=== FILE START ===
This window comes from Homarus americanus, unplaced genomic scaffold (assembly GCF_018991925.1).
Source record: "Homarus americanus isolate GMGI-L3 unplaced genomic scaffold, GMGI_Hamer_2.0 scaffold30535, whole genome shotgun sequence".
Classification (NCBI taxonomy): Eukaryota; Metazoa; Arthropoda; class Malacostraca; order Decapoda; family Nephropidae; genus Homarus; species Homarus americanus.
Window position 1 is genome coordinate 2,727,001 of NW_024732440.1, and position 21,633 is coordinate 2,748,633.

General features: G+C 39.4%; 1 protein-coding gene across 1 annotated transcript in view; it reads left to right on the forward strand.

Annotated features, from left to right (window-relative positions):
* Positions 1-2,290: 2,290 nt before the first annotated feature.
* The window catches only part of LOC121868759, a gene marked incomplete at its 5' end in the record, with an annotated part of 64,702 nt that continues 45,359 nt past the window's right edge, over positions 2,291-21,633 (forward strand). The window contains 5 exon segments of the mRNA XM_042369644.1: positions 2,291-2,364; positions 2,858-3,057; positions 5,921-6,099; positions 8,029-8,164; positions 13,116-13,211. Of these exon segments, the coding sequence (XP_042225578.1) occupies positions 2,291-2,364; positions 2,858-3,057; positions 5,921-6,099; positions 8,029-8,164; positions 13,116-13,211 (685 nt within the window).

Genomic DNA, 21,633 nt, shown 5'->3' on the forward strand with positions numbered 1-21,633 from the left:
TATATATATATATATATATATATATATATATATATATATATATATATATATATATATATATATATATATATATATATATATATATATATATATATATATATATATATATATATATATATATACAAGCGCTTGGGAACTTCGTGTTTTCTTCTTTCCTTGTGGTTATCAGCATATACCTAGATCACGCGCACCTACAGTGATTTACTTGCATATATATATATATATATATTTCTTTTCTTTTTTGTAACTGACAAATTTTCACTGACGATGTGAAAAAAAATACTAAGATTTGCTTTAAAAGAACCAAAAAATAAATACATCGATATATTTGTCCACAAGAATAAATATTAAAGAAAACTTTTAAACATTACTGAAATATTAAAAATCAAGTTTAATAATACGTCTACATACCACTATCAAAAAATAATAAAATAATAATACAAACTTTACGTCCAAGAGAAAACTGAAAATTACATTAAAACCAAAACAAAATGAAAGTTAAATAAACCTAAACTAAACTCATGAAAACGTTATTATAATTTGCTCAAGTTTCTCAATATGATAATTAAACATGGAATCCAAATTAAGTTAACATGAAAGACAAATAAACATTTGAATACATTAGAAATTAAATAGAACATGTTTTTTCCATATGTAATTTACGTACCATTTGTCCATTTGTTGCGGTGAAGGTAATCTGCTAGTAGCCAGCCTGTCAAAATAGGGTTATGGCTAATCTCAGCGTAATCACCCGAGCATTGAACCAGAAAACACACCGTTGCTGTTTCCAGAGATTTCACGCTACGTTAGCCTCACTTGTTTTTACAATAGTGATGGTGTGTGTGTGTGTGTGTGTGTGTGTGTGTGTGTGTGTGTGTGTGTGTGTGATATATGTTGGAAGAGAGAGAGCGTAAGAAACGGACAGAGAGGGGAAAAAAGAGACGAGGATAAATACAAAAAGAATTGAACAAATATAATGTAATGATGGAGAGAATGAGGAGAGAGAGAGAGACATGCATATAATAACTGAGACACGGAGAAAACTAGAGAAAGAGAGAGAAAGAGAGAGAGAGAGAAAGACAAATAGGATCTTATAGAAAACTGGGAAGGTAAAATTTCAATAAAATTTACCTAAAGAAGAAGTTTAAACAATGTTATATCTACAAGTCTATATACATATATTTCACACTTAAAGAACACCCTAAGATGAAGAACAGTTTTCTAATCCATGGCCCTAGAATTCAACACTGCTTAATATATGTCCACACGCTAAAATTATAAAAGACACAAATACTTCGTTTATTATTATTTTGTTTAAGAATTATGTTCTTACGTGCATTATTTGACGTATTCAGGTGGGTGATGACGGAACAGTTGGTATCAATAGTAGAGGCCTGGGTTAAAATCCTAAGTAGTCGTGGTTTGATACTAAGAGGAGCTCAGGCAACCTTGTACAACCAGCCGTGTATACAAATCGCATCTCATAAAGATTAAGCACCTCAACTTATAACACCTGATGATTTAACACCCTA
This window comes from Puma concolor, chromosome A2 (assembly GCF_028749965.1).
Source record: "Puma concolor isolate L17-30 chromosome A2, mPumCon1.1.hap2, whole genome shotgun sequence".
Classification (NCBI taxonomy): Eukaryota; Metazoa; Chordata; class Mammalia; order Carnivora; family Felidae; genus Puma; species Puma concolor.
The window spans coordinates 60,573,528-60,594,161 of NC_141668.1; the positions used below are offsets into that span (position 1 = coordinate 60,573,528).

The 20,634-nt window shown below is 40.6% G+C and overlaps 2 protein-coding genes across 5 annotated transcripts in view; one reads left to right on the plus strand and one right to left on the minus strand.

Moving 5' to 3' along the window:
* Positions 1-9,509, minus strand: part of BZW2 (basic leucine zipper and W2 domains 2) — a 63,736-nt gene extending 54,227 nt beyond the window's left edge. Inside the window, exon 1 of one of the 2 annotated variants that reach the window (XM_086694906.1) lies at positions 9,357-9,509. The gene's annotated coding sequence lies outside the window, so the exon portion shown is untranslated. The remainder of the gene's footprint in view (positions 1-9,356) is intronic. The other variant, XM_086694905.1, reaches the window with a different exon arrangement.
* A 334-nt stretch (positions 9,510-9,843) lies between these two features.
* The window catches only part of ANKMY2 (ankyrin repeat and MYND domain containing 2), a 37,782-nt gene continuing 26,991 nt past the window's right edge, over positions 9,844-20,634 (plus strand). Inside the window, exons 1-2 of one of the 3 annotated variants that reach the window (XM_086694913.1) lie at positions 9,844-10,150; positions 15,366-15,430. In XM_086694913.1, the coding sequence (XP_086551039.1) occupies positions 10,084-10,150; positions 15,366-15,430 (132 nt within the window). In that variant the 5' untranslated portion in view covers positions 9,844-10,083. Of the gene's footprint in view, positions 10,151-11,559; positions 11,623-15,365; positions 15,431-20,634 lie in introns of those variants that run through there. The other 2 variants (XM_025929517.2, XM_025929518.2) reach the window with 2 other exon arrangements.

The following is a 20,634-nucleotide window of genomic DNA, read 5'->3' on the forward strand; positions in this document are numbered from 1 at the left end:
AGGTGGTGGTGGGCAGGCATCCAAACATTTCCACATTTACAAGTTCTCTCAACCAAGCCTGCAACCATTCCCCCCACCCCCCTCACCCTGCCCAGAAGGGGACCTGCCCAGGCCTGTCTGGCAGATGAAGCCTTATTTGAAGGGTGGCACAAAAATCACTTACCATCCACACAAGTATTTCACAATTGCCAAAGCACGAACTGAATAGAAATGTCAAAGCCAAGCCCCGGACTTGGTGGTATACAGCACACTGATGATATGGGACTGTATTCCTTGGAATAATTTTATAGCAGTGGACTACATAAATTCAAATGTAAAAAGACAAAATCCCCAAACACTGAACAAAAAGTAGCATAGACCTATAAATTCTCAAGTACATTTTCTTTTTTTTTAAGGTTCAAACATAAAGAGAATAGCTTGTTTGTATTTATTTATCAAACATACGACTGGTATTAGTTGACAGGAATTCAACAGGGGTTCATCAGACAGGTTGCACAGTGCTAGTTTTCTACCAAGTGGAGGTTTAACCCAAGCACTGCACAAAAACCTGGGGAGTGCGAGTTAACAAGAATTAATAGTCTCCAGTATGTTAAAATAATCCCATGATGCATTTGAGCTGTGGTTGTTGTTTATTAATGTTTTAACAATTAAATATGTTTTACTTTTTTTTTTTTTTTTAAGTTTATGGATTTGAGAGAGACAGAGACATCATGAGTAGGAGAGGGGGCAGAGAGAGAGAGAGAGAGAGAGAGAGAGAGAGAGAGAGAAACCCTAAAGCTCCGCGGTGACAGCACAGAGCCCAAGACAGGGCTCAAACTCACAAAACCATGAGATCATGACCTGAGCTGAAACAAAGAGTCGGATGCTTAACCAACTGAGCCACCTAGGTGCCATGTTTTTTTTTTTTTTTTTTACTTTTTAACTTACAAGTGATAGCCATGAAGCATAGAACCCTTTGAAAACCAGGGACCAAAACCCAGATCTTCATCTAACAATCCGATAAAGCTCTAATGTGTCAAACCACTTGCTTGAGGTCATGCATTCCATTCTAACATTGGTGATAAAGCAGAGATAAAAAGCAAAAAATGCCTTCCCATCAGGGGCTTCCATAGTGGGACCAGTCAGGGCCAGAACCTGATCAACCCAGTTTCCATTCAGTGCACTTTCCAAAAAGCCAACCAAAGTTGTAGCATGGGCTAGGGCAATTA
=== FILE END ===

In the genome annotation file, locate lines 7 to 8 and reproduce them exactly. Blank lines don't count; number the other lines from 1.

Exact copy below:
* Positions 1-2,290: 2,290 nt before the first annotated feature.
* The window catches only part of LOC121868759, a gene marked incomplete at its 5' end in the record, with an annotated part of 64,702 nt that continues 45,359 nt past the window's right edge, over positions 2,291-21,633 (forward strand). The window contains 5 exon segments of the mRNA XM_042369644.1: positions 2,291-2,364; positions 2,858-3,057; positions 5,921-6,099; positions 8,029-8,164; positions 13,116-13,211. Of these exon segments, the coding sequence (XP_042225578.1) occupies positions 2,291-2,364; positions 2,858-3,057; positions 5,921-6,099; positions 8,029-8,164; positions 13,116-13,211 (685 nt within the window).